It’s a similar story for farmers in an internally displaced camp in Gandi, Rabah Local Government Area (LGA) of Sokoto, Northwest Nigeria. The camp hosts an estimated 8,099 internally displaced persons from Tabanni and other villages in Rabah who were the earliest to experience bandit attack in Sokoto.
At Gandi IDP camp, which hosts most of the IDPs in the local government, 40-year old Ino struggled to narrate the horror that visited her once-happy home in Tabanni village a year ago. Before her eyes, bandits killed her husband, Tukur, a farmer, alongside five other relatives in cold blood.
In June 2018, a troop of armed men terrorised Tabanni village in Rabah local government of Sokoto state, killed at least 39 people, and displaced thousands of residents in the community. The attack was the earliest mass killing by bandits recorded in Sokoto.
Gandi IDPs camp now accommodates most displaced persons in Tabanni and other villages in Rabah Local Government. In September 2018, there were 12,486 IDPs from 18 villages scattered across the town.
The CAMPUS REPORTER learnt that when the IDPs first arrived, they were allotted lands to continue their farming activities, but they were again struck by bandits who ran off with their camels and cattle.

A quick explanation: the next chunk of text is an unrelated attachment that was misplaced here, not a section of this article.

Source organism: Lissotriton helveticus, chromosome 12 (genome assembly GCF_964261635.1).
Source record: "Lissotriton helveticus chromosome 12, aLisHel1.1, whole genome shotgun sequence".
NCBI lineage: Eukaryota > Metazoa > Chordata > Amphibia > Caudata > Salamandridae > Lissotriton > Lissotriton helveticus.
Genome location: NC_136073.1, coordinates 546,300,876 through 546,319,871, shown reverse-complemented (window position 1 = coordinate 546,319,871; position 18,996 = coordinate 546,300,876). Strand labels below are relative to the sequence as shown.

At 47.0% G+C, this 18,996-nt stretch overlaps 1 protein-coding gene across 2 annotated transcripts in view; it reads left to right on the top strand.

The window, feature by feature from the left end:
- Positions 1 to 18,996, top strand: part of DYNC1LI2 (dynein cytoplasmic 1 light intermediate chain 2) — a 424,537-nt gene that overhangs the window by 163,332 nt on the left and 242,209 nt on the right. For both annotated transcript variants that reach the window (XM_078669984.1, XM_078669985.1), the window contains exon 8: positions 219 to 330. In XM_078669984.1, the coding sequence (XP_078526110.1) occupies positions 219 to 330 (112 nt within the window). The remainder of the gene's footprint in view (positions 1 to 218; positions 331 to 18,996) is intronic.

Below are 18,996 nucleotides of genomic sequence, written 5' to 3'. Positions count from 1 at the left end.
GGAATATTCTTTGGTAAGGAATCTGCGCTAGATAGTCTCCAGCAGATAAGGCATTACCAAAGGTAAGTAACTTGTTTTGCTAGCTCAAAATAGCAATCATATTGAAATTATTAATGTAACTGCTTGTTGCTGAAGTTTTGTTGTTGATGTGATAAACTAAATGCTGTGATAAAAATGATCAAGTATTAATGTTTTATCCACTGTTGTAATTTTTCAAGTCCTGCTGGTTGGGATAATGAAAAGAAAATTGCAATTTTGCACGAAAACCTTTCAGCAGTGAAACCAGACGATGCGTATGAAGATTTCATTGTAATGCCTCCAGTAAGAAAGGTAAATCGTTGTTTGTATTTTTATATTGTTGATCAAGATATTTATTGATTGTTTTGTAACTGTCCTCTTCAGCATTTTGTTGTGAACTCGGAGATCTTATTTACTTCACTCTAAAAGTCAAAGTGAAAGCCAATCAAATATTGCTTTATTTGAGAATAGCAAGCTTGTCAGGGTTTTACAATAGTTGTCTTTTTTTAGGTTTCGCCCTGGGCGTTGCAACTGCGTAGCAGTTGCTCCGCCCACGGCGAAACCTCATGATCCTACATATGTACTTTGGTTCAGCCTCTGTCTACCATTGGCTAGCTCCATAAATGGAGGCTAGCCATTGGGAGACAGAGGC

Chairman of the Technical Committe, All Farmers Association of Nigeria(AFAN), Sokoto State Chapter, Muhammad Jamilu Sanni, said one-third of the farmers in the state cannot access their farms because of insecurity, a development already threatening food security in the state.
He said that the association had helped affected farmers in the state with relief materials to cater to their immediate needs in the meantime.
“When the insurgency started, and people began to have a fear of staying within their villages, we came up with an alternative farming system. We rolled out castor seeds that have a lot of resistance for farmers, particularly in Isa and Sabon Birni. Unlike food crops, castors can tolerate a lot of hardship, and animals cannot eat them. We gave them that, and some of them cultivated it this year. So that when they find themselves in IDPs camp for one month or two months or more, anytime they return to their farms, they can still harvest it.
“As I speak with you, farmers have begun to harvest and bring it to us; we buy and sell it to companies that need it. So instead of going for food crops all the way, we go for the castor. Because food crops cannot survive if they aren’t looked after for about one month or more but castor, they can last for several months if the owner is unable to check the farm,” he added.
He advised the government to put the forests which serve as hideouts for bandits into economic use, such as farming activities. According to him, that’s the only sustainable way to curb the menace of insecurity in the affected areas.
“The government should not only come with security officers to chase bandits away from the forest. They should look at those forests where bandits are hiding, clear them, and put them to economic use; that’s the only sustainable way to solve this problem.”